I got this idea from seeing it in Dick Mason’s Coach at an FMCA Rally which he graciously showed me what he had done to solve this issue.

My Prosine 2500 draws a lot of standby power.  With just the parasitic power draws in the coach, it pulls about 5 amps of 12 volts.  That is 120 amp hours of battery used every day without turning on any electrical appliances.

I wanted to be able to dry camp more efficiently, so I decided to install a lower power modified sine wave inverter.  I had an 800-watt inverter which draws only about 1/6 amp on standby and converts power at about a 90% efficiency.  I selected one motorhome circuit which supplies the TV and satellite receiver along with several convenience outlets and installed a DPDT change-over switch.  In one position this circuit is powered by the main power panel.  In the other position, it is connected to the inverter.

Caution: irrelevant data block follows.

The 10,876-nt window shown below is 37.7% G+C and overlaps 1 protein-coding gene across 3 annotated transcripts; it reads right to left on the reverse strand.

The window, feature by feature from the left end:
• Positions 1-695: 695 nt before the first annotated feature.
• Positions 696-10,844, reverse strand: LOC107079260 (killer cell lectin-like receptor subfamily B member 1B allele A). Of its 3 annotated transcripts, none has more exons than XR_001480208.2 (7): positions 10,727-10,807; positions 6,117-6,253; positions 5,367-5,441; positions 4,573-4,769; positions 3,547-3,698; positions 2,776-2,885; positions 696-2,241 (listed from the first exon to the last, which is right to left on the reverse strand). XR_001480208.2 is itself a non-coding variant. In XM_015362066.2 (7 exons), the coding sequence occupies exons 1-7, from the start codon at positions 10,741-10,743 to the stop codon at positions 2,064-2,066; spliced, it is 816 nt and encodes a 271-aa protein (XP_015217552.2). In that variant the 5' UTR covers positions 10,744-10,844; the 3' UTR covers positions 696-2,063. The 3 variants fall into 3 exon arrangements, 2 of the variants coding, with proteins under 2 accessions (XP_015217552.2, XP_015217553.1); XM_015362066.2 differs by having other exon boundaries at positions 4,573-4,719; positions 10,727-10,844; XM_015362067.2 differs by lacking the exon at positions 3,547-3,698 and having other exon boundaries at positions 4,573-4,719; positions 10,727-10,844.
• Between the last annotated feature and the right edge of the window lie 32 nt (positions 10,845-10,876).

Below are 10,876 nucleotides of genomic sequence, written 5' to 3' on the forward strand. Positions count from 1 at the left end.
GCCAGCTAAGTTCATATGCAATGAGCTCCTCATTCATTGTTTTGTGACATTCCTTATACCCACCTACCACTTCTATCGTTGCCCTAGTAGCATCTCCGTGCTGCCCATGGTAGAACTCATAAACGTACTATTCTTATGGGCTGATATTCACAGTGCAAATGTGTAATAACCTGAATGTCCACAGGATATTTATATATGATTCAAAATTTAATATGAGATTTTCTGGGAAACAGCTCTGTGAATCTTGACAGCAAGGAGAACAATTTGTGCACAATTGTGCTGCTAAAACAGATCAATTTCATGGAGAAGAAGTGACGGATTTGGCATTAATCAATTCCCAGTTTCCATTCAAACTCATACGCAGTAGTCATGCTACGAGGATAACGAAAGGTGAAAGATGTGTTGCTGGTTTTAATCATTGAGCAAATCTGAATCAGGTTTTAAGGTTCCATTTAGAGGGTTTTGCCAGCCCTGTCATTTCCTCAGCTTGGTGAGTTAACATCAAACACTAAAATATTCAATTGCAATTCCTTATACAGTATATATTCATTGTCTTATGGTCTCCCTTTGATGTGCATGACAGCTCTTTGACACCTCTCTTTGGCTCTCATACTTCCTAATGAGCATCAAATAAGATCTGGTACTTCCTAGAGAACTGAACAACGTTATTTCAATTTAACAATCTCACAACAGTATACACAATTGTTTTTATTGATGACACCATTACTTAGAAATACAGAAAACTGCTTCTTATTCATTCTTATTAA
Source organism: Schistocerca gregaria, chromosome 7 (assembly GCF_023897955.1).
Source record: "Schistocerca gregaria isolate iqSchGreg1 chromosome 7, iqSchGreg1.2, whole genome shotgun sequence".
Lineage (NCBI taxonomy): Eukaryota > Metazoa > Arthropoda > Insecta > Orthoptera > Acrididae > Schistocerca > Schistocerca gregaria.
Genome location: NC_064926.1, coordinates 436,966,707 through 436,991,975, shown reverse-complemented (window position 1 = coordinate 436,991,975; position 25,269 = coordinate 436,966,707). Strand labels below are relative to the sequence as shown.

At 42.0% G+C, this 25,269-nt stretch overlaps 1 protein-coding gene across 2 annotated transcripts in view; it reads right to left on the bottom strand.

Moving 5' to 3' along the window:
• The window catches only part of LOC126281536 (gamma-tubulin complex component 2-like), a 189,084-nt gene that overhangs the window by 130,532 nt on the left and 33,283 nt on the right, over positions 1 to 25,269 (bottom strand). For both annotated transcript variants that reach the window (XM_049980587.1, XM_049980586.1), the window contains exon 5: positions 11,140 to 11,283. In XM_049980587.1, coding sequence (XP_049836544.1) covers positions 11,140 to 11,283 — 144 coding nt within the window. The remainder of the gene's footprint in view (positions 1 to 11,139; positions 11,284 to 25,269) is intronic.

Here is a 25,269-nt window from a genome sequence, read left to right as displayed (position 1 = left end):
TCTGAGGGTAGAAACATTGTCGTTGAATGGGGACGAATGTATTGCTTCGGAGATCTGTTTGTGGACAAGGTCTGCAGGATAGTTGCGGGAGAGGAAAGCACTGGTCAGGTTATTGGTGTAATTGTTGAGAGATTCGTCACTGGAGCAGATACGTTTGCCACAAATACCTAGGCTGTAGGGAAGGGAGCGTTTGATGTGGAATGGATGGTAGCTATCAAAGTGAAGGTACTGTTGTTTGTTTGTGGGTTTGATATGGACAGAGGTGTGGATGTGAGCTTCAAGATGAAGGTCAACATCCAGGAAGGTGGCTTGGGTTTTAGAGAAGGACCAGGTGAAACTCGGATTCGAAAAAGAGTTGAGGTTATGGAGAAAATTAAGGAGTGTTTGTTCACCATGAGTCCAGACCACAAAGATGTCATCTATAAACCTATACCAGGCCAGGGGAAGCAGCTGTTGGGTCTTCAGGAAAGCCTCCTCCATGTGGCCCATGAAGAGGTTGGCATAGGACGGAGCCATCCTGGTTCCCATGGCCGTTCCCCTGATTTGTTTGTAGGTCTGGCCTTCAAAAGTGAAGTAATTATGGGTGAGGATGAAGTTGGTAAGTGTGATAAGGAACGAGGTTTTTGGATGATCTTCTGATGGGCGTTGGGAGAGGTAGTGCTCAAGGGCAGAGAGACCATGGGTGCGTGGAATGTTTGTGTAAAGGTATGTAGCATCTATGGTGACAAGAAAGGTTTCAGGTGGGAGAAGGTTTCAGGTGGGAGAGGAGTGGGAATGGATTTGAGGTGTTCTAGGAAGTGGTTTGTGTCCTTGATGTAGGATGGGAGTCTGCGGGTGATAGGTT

I have used this setup several times now while dry camping and it significantly extends my battery charge life.  Instead of the 120 amp-hours a day, this inverter uses less than 4!  If I need to use a high power device like the microwave, I can still turn on the ProSine and use it as long as needed, then turn it off again. As a bonus, my TIVO does not reset every time I shut off the Generator as it is always on the inverter and does not need to switch over.

My 800 watt modified sine wave inverter is mounted under the foot of the bed.  It is wired through an 80 amp fuse to the 12-volt fuse box main feed. 

Circuit Breaker Box
I used a short 12-3 extension cord wire and cut off the female end and attached the wires to one side of DPDT switch
I put an 80 amp inline fuse to protect the inverter
The inverter is tied into the 12 VDC main fuse buss which has a large enough wire to carry the load
DPDT Switch – One side operates that circuit as normal on the Prosine Inverter and the other side operates that circuit on the new 800-watt inverter while removing it from the Prosine so it can be turned off while dru Camping